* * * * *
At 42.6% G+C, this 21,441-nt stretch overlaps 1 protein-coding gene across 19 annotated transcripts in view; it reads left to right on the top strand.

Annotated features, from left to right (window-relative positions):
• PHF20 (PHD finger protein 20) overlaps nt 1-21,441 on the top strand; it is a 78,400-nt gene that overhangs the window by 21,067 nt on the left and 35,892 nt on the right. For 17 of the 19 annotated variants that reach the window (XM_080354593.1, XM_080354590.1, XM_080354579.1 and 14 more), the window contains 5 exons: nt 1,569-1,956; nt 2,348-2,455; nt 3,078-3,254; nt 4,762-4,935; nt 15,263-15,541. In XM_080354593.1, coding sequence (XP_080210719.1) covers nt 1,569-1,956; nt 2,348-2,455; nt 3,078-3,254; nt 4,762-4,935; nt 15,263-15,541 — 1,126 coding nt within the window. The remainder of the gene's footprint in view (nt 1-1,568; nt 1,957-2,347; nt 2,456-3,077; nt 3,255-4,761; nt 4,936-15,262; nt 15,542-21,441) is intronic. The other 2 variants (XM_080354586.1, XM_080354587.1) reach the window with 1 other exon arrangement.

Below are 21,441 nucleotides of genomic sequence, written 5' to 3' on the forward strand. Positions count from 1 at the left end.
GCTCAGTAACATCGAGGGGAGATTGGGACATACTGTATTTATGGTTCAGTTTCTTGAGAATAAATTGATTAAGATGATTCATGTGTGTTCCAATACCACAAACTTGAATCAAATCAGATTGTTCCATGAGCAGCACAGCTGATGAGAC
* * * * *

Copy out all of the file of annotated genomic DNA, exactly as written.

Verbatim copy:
At 42.6% G+C, this 21,441-nt stretch overlaps 1 protein-coding gene across 19 annotated transcripts in view; it reads left to right on the top strand.

Annotated features, from left to right (window-relative positions):
• PHF20 (PHD finger protein 20) overlaps nt 1-21,441 on the top strand; it is a 78,400-nt gene that overhangs the window by 21,067 nt on the left and 35,892 nt on the right. For 17 of the 19 annotated variants that reach the window (XM_080354593.1, XM_080354590.1, XM_080354579.1 and 14 more), the window contains 5 exons: nt 1,569-1,956; nt 2,348-2,455; nt 3,078-3,254; nt 4,762-4,935; nt 15,263-15,541. In XM_080354593.1, coding sequence (XP_080210719.1) covers nt 1,569-1,956; nt 2,348-2,455; nt 3,078-3,254; nt 4,762-4,935; nt 15,263-15,541 — 1,126 coding nt within the window. The remainder of the gene's footprint in view (nt 1-1,568; nt 1,957-2,347; nt 2,456-3,077; nt 3,255-4,761; nt 4,936-15,262; nt 15,542-21,441) is intronic. The other 2 variants (XM_080354586.1, XM_080354587.1) reach the window with 1 other exon arrangement.

Below are 21,441 nucleotides of genomic sequence, written 5' to 3' on the forward strand. Positions count from 1 at the left end.
GCTCAGTAACATCGAGGGGAGATTGGGACATACTGTATTTATGGTTCAGTTTCTTGAGAATAAATTGATTAAGATGATTCATGTGTGTTCCAATACCACAAACTTGAATCAAATCAGATTGTTCCATGAGCAGCACAGCTGATGAGAC